When you have real people working, anything is possible. Most of the regrets I have in business are around the subject of keeping people wrong for too long.
The most honest thing is to approach the matter as soon as it is identified. When you find the right person, it feels like a breath of fresh air.

Divine Chocolate Director Sophi Tranchell

My advice to anyone who has a new business, or thinking about creating one, is to use all the support and guidance available.
Divine Chocolate could not have become what it is without consulting specialists and training staff to prepare for the challenges it faces each year.
I suggest planning what you want to accomplish next year and figuring out what external support and internal skills are needed to get there.

Charles Rolls, President of the beverage company Fever Tree

My advice is for any small business owner who is thinking of selling it.
I understand that for an entrepreneur it can be tempting to take an early offer for the entire company, charge the cash and forget about the uncomfortable levels of financial risk and stress.
If it is good business and the potential buyer sees value in the business, there may be ways to stay with it and to get some money while maintaining a significant stake in the future of the enterprise.

Nick Hungerford, founder of investment company Nutmeg

Any business should go back to basics. Do not overdo it, think about what your customers really need. What will make their lives easier and more practical?
When it comes to assembling a team, create one for the future. The better the equipment you have, the more likely it is that the business will exceed expectations. So put maximum care on hiring and do not be afraid to check and re-check the references.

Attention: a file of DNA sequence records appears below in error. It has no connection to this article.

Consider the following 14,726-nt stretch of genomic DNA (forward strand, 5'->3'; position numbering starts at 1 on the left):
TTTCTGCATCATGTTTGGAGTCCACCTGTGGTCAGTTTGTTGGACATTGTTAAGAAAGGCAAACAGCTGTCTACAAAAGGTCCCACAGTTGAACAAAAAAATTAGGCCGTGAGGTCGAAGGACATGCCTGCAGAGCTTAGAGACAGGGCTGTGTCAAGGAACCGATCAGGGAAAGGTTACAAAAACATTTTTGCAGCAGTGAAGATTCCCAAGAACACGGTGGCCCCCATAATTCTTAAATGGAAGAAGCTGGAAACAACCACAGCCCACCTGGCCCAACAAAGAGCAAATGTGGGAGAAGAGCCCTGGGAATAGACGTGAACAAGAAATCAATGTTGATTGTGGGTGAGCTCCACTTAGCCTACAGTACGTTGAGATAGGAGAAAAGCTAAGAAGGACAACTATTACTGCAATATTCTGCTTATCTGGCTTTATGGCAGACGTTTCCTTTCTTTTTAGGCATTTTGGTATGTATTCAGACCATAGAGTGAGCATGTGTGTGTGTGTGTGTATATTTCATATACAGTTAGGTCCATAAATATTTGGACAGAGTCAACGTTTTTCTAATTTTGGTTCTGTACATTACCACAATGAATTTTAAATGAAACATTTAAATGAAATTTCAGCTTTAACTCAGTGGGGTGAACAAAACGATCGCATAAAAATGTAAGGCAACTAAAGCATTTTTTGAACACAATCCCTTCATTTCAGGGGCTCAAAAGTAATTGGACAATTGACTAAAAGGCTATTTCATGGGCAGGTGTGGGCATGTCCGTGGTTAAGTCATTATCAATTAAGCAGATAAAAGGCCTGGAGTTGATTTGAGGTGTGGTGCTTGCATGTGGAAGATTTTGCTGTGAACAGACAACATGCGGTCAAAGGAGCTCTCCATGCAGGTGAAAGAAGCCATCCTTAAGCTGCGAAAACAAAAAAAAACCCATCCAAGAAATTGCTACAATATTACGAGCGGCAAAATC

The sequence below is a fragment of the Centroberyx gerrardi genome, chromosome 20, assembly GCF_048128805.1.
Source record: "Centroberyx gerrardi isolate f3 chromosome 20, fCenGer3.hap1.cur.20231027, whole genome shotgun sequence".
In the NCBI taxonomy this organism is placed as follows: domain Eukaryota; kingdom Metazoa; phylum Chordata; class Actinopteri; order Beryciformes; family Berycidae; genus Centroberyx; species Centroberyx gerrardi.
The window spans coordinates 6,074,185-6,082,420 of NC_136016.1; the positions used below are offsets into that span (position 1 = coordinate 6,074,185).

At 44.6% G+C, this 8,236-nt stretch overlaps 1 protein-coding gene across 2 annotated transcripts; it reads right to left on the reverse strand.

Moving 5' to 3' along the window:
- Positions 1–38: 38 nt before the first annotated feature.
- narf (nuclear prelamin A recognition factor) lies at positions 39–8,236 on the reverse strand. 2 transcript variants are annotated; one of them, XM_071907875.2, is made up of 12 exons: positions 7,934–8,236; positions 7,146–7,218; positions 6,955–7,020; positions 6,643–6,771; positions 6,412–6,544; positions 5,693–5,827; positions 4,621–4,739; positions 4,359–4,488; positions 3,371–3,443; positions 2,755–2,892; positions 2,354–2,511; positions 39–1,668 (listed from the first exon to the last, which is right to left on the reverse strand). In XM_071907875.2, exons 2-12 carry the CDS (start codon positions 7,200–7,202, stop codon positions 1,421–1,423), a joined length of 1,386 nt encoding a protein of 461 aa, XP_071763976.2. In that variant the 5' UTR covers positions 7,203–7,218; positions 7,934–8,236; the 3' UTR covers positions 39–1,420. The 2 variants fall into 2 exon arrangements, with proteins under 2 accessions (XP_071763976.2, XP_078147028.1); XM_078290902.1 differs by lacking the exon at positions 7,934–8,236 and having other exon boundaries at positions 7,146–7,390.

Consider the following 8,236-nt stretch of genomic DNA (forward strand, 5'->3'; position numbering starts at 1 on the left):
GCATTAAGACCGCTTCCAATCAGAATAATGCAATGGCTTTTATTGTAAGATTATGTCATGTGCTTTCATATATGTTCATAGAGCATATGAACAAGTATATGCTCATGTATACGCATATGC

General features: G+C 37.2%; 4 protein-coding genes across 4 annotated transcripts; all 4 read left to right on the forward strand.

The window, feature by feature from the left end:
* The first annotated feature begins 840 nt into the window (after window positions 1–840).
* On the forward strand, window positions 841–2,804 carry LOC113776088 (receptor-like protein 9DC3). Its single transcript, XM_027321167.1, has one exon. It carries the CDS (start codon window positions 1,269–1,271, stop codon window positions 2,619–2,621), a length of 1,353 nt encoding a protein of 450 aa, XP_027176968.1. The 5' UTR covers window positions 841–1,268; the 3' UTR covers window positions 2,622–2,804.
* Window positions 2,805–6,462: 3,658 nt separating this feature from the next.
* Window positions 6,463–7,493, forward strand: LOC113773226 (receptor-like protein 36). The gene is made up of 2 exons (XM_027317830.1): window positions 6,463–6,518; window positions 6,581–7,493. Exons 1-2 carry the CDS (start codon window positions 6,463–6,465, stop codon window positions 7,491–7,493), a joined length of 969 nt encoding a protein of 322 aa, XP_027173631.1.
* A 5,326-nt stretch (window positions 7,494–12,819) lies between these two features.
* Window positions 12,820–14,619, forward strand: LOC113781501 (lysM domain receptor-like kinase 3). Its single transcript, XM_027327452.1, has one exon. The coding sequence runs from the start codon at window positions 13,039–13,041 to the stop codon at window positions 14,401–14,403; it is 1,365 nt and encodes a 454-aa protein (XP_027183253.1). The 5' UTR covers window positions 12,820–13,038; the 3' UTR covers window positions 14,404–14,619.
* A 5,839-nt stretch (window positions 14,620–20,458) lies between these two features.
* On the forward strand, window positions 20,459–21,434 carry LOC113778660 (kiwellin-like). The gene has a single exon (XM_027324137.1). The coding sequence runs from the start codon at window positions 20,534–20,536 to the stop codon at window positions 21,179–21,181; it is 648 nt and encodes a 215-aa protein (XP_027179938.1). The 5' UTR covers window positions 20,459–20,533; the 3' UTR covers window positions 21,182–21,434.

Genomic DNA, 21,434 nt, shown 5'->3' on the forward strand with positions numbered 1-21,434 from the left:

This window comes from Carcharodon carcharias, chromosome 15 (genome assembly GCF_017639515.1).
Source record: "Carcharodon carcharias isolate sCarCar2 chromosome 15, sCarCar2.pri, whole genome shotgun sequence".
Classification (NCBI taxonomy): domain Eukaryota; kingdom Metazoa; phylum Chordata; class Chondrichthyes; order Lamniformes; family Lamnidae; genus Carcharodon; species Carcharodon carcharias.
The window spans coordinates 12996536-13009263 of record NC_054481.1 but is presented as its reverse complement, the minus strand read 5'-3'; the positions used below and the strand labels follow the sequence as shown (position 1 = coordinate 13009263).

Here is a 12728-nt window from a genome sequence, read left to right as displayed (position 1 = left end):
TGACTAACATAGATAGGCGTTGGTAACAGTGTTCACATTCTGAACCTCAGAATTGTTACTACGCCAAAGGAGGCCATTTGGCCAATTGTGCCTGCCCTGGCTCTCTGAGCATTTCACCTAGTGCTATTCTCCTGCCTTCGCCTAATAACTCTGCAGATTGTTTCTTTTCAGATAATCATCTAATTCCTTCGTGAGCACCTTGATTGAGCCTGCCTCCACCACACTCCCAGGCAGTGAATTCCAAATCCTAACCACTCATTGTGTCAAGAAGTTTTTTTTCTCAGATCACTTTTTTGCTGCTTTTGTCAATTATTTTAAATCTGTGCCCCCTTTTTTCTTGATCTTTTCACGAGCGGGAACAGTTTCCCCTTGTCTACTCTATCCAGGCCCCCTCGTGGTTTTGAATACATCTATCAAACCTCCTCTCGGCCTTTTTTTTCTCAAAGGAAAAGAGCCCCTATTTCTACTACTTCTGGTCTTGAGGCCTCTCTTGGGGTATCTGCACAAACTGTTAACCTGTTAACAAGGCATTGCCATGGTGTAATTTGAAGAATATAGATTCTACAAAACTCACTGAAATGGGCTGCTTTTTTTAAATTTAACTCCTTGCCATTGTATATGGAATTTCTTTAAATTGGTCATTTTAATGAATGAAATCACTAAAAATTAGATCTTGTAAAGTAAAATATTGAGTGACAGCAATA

For the business to grow, trust is essential. Be open and honest about your business and team weaknesses. Rely on employees and clients. And accept the comments and criticisms, even if the words hurt your feelings, as they can offer the opportunity to improve.
And lastly, do not be fooled into thinking that the owner or boss can do it all. Even if you want to make all the decisions desperately, it allows the specialists to guide you. Sometimes you have to learn to delegate.

Simon Woodruffe, founder of the Yo! Sushi

If you dream of creating a business, do it. I have never met a person who finally gets to do what he dreamed and then repented, regardless of whether the idea fails or succeeds.
What I have known is people who, already older, wish they had taken more risks.
When you run a company, identify your skills and incompetence. Then spend 90% of the time doing what you know how to do.
And be prepared to fail. Only by risking can success be achieved.
When choosing your team, work with people you like and show them great respect. Finally, as a general rule, reduce the number of meetings you attend.

Edwina Dunn, chief executive of social networking company Starcount

The key to any small business is keeping your original idea fresh in mind. It is very easy to be distracted and take an easier or less risky route.
Throughout the trip, people will offer you insights and tell you what you think your business should be.
Of course, it is important to be opportunistic, to adapt and to listen to good advice. But it is easy to deviate, and the proposal is diluted.
Keeping passion and vision in spite of ups and downs requires courage and endurance.